Whereas in the background-fetch use case, the callbacks simply operate on the "local" data of the in-parallel algorithm that started the fetch, so there is no need to queue a task(so the spec could simply remove the note to this issue, and it would work "as-is" really).

It would be somewhat a weird use of a parallel-queue, although it could make sense if one thinks about it as having parallel steps "register callbacks" with this parallel queue, and then fetch queuing the steps on it that would invoke those callbacks.

Since data like the "request" are passed around those callbacks, and I think multiple specs could register callbacks, we'd have to be somewhat careful not to introduce race condition(for example the "transmitted bytes" member of body is written to by fetch, then read by background fetch in the callback, which is fine and could get interesting if multiple callbacks were to be registered by different specs, and some would for some reason write to the variable as well).

@annevk
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@annevk annevk commented Jun 8, 2020

It's still not entirely obvious to me what abstraction would work well here. Some thoughts:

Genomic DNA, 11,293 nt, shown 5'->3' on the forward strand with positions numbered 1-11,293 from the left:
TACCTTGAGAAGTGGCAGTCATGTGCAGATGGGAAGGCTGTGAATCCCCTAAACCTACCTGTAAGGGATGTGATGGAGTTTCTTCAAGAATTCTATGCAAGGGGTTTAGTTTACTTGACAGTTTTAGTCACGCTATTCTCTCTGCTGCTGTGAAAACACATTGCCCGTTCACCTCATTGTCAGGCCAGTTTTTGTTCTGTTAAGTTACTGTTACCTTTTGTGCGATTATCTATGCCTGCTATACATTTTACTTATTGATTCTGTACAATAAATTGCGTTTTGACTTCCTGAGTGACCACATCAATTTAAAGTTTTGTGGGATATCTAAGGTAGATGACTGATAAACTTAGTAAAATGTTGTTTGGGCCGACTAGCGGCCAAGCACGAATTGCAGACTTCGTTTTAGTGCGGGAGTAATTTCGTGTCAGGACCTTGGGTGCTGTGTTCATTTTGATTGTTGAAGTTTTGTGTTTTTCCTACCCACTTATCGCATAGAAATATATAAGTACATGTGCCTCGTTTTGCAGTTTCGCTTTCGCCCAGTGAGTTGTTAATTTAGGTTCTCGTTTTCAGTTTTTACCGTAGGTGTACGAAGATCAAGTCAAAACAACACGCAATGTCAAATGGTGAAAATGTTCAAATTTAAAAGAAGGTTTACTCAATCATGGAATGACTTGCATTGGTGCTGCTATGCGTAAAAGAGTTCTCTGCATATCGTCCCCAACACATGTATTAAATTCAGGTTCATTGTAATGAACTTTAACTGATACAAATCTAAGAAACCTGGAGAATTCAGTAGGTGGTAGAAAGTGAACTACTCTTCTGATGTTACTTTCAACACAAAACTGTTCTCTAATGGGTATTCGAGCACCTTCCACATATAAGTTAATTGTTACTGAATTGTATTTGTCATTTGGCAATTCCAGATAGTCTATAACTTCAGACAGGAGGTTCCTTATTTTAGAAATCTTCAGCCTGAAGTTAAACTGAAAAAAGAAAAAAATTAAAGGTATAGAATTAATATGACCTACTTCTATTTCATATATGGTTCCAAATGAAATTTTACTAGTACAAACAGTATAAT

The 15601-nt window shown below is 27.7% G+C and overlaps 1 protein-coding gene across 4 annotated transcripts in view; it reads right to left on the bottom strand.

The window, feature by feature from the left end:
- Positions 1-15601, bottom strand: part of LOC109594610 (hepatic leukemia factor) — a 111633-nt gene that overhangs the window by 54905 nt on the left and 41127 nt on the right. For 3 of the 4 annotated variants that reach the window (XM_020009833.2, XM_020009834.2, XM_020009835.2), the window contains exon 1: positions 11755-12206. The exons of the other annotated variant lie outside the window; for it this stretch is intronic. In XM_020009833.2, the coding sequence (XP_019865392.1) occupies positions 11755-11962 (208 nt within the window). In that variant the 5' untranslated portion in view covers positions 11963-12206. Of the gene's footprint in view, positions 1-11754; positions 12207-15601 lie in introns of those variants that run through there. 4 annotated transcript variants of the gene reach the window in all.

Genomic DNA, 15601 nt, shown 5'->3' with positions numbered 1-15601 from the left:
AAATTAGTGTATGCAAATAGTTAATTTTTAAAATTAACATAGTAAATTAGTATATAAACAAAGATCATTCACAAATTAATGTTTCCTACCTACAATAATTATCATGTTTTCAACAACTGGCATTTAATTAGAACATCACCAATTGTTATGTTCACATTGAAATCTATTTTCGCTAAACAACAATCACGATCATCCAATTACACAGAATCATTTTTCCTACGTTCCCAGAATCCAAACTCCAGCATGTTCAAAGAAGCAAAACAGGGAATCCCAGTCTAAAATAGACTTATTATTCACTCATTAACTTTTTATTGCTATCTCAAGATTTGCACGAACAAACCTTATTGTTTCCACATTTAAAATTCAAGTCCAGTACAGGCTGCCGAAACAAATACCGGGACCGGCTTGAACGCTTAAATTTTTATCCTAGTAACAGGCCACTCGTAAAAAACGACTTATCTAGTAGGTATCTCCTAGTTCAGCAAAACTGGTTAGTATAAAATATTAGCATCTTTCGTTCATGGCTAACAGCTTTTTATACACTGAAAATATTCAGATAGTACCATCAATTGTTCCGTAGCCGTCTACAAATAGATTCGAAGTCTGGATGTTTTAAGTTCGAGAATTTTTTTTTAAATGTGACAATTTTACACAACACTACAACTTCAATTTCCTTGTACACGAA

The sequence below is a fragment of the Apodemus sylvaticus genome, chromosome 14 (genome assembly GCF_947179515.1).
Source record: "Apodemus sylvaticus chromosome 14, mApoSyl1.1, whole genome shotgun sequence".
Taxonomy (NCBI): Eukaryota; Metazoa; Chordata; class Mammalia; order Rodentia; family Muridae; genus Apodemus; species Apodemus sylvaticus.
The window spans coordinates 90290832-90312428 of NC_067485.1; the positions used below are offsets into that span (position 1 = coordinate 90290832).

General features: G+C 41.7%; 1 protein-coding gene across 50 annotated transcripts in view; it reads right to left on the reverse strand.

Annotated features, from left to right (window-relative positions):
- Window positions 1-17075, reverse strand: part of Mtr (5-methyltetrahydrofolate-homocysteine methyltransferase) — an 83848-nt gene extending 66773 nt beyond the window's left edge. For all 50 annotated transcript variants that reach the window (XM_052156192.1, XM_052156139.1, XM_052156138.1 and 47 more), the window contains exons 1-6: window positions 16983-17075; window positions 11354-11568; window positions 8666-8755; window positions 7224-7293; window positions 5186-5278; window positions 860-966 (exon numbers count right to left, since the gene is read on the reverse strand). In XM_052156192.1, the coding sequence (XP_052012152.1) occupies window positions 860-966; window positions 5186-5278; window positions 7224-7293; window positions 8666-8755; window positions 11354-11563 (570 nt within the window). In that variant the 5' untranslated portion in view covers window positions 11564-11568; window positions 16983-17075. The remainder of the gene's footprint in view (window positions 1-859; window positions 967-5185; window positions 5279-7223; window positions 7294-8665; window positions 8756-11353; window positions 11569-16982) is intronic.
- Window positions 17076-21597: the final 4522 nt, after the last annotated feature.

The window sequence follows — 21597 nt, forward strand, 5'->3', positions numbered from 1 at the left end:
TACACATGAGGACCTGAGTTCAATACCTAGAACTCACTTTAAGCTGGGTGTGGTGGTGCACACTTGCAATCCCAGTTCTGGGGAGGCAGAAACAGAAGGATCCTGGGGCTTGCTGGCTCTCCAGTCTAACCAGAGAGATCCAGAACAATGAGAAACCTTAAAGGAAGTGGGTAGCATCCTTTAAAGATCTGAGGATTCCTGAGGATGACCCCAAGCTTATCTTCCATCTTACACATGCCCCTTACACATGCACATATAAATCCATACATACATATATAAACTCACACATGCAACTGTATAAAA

• It's useful that fetch can be invoked from the main thread as a bunch of state (e.g., a mutable CSP policy) is passed in that doesn't really work from "in parallel" land (because it can be mutated). Perhaps though that is something that needs sorting out so that such state can be copied at the right time and passed across the in parallel boundary with ease.
  • If we want to support full duplex the model where you go in parallel, fetch, and then wait for the response, the body, and the trailers, doesn't work, as you wouldn't be able to send the request body and request trailers at the same time. (No browser supports full duplex though and even with streams nobody seems interested in supporting it. That is, the full request body would have to be transmitted before you start seeing response bytes.)